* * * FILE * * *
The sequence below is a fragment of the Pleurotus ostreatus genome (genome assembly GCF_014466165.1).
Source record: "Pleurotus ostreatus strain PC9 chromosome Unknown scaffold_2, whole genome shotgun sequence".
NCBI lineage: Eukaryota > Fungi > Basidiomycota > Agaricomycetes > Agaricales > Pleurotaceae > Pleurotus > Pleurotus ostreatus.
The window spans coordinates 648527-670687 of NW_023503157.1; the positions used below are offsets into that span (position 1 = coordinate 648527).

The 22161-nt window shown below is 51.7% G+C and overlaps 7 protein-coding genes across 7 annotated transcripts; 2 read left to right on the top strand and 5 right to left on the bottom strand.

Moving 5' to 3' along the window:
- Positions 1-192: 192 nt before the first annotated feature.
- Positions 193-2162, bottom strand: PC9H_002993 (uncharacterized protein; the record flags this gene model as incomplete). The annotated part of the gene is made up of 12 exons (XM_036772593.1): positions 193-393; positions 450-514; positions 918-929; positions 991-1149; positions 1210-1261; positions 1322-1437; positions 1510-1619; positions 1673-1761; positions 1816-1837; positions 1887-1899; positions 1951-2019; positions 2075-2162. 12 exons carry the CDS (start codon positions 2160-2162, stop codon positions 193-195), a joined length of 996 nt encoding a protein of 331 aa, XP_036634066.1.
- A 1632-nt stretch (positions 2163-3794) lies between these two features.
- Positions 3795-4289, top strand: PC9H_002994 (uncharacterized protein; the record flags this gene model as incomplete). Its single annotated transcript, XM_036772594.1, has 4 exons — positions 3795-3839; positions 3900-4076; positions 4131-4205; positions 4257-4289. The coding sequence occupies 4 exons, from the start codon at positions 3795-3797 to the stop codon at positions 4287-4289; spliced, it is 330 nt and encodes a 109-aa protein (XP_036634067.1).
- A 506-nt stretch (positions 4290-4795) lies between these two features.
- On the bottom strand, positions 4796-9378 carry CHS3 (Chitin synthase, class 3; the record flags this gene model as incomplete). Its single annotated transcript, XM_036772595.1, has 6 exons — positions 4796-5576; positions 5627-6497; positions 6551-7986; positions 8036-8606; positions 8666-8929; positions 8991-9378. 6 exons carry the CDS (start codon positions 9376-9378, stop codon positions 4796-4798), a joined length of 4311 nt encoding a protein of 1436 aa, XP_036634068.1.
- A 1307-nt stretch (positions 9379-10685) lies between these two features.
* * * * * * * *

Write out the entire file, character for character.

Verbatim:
The sequence below is a fragment of the Pleurotus ostreatus genome (genome assembly GCF_014466165.1).
Source record: "Pleurotus ostreatus strain PC9 chromosome Unknown scaffold_2, whole genome shotgun sequence".
NCBI lineage: Eukaryota > Fungi > Basidiomycota > Agaricomycetes > Agaricales > Pleurotaceae > Pleurotus > Pleurotus ostreatus.
The window spans coordinates 648527-670687 of NW_023503157.1; the positions used below are offsets into that span (position 1 = coordinate 648527).

The 22161-nt window shown below is 51.7% G+C and overlaps 7 protein-coding genes across 7 annotated transcripts; 2 read left to right on the top strand and 5 right to left on the bottom strand.

Moving 5' to 3' along the window:
- Positions 1-192: 192 nt before the first annotated feature.
- Positions 193-2162, bottom strand: PC9H_002993 (uncharacterized protein; the record flags this gene model as incomplete). The annotated part of the gene is made up of 12 exons (XM_036772593.1): positions 193-393; positions 450-514; positions 918-929; positions 991-1149; positions 1210-1261; positions 1322-1437; positions 1510-1619; positions 1673-1761; positions 1816-1837; positions 1887-1899; positions 1951-2019; positions 2075-2162. 12 exons carry the CDS (start codon positions 2160-2162, stop codon positions 193-195), a joined length of 996 nt encoding a protein of 331 aa, XP_036634066.1.
- A 1632-nt stretch (positions 2163-3794) lies between these two features.
- Positions 3795-4289, top strand: PC9H_002994 (uncharacterized protein; the record flags this gene model as incomplete). Its single annotated transcript, XM_036772594.1, has 4 exons — positions 3795-3839; positions 3900-4076; positions 4131-4205; positions 4257-4289. The coding sequence occupies 4 exons, from the start codon at positions 3795-3797 to the stop codon at positions 4287-4289; spliced, it is 330 nt and encodes a 109-aa protein (XP_036634067.1).
- A 506-nt stretch (positions 4290-4795) lies between these two features.
- On the bottom strand, positions 4796-9378 carry CHS3 (Chitin synthase, class 3; the record flags this gene model as incomplete). Its single annotated transcript, XM_036772595.1, has 6 exons — positions 4796-5576; positions 5627-6497; positions 6551-7986; positions 8036-8606; positions 8666-8929; positions 8991-9378. 6 exons carry the CDS (start codon positions 9376-9378, stop codon positions 4796-4798), a joined length of 4311 nt encoding a protein of 1436 aa, XP_036634068.1.
- A 1307-nt stretch (positions 9379-10685) lies between these two features.